Game Design Series II : Game Juice

Feeling is a concept that is difficult to explain and does not have a definite definition. Everyone’s reaction to situations can be different. While some laugh a lot, some can laugh less, or some get very excited and some less. Therefore, it would not make sense to give a precise definition for feeling. If we talk…

Feeling is a concept that is difficult to explain and does not have a definite definition. Everyone’s reaction to situations can be different. While some laugh a lot, some can laugh less, or some get very excited and some less. Therefore, it would not make sense to give a precise definition for feeling. If we talk about this concept through games, we encounter the same situation again. You can read the definition or philosophical explanations of the game in academic articles, but we will approach this subject a little more as players. It would not be correct to give a precise definition for “Game Feel” or “Game Juice”. But there will be some tricks and polish stuff to tell you how juicy the game will be. I will try to convey some of them to you. As I said above, I do not give a definite formula, these features may vary from game to game and according to the experience and needs of the player.

What Does “Juice ” Mean ?

Let’s suppose you are walking on the road and suddenly you see two cars crashing into each other. What would you think if there was no sound when the cars collided or if there was no damage to the cars? You probably think you are dreaming. Because you are faced with a situation that is far from reality. Well, let’s assume this situation for a game. If we removed the music, effects, sounds or animations from a game, how would you feel while playing that game? You will probably think that it is boring and unrealistic. For example, let’s think for Battlefield V. Imagine how it will affect your gaming experience if we remove elements like recoil, fire sounds, muzzle flash, camera shake. We can say that the necessity of all these elements is to bring the player’s game experience closer to the maximum level. When a player presses the fire button, bringing the feedback to the maximum level will allow the player to play a more “juicy” game. If we want to summarize the inference we can make from here with a single sentence, it is “Game Juice is about getting maximum output by minimum input.”

Some Basic Elements


First of all, I want to talk about the movements. In the real world, movements are mostly non-linear. Many factors such as gravity, friction, flexibility come into play and movements draw decreasing or increasing or more complicated graphs. For example, it will take a certain time for a car to reach maximum speed and we will see an increasing speed graph, or we will see a decreasing speed graph again for it to stop from maximum speed. Another example is when an object bounces again as a result of free fall, but stops after it bounces less each time and drawing a more complicated graph. We call “Easing” for these behaviors. You can review the “ease” charts below and also you can experience movements of these easing moves here.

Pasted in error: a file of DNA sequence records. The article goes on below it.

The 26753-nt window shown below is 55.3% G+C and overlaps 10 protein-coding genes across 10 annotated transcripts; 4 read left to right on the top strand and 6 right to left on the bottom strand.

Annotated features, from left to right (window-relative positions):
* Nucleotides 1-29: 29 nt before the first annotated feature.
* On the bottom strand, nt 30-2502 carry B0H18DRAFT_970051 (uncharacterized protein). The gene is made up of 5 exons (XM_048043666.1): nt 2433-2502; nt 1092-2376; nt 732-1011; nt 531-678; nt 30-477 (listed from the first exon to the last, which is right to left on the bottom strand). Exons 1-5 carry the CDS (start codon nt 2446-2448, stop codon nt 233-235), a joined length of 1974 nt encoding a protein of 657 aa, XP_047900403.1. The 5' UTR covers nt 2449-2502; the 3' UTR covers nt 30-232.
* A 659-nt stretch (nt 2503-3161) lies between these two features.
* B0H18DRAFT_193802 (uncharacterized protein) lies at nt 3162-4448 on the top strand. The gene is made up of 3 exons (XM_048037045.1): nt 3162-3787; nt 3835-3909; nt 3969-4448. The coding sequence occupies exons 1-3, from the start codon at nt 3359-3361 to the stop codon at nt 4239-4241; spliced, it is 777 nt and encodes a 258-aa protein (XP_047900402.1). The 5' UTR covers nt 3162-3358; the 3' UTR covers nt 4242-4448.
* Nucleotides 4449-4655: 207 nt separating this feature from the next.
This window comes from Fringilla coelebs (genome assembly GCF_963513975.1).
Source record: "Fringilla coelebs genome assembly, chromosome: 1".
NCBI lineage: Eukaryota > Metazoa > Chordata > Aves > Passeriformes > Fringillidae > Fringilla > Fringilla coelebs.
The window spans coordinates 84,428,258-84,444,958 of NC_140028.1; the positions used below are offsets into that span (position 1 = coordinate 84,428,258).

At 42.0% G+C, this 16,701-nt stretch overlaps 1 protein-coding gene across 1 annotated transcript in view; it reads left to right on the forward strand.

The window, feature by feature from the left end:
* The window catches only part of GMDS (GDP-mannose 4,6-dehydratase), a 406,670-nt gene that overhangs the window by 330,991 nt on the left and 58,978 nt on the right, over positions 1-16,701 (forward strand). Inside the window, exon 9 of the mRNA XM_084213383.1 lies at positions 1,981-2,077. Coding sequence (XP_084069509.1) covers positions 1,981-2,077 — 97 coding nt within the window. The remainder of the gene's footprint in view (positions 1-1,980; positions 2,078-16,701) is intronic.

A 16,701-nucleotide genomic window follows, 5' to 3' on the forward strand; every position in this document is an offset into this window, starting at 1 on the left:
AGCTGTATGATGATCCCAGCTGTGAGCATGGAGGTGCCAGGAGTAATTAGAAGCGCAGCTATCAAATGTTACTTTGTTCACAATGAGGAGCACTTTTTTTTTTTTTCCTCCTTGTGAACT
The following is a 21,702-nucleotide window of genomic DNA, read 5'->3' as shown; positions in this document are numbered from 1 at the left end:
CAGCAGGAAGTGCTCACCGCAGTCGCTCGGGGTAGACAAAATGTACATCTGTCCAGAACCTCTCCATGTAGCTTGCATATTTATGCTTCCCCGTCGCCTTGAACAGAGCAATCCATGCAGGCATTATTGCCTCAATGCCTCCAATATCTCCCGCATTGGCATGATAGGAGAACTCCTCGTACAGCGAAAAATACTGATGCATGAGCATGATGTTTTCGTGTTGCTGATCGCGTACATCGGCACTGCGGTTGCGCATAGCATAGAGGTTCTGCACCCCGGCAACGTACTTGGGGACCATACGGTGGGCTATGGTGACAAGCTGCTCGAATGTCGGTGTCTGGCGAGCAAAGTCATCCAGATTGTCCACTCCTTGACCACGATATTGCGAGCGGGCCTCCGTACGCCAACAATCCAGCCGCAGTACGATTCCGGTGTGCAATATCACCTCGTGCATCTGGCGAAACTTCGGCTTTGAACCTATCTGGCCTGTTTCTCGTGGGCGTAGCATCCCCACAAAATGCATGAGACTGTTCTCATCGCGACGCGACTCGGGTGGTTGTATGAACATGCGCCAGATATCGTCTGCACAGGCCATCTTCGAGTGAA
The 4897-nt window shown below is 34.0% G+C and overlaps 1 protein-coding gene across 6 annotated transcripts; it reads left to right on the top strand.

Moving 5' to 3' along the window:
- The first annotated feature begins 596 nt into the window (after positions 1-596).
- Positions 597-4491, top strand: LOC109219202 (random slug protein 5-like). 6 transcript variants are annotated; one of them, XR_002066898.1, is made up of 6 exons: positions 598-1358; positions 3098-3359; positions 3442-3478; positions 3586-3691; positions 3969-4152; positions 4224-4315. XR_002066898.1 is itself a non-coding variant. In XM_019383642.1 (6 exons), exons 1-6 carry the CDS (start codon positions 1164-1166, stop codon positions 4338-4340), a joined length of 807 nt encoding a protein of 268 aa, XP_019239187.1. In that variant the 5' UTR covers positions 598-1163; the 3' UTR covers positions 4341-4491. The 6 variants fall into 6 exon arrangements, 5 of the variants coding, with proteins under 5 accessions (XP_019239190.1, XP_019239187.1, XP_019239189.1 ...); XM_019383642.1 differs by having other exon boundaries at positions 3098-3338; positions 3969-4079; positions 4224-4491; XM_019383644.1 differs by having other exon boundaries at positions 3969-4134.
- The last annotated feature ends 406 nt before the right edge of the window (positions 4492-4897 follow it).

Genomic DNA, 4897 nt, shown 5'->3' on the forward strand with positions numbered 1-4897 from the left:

Easing is also an important tool to give the player feedback on animations or changes in the form of objects. You can view it at this link.


The most important feedback of games is how display the game to you and what you see on the screen. Suppose you have jumped from a very high place, the first moment you fall to the ground, there will be shaking and it will be difficult for you to see for a moment. Do we see the surroundings easily while you are jogging in the morning or is it wavy and active? Let’s exaggerate, let’s say you are shooting with a machine gun, will it be easy to see around because of the concussion when you shoot with the strong recoil of the gun. Let’s look at it from another frame, while you were driving, a pedestrian appeared in front of you and you hit the brakes hard. What kind of changes will there be for you in your vision with the shaking of the car? As I mentioned above, movements are not linear in the real world and this is also true for the camera.There are many camera tricks to give feedback to the player, I will mention a few of them, but I recommend you to refer to the resources I have mentioned below for more detailed information.

Camera Shake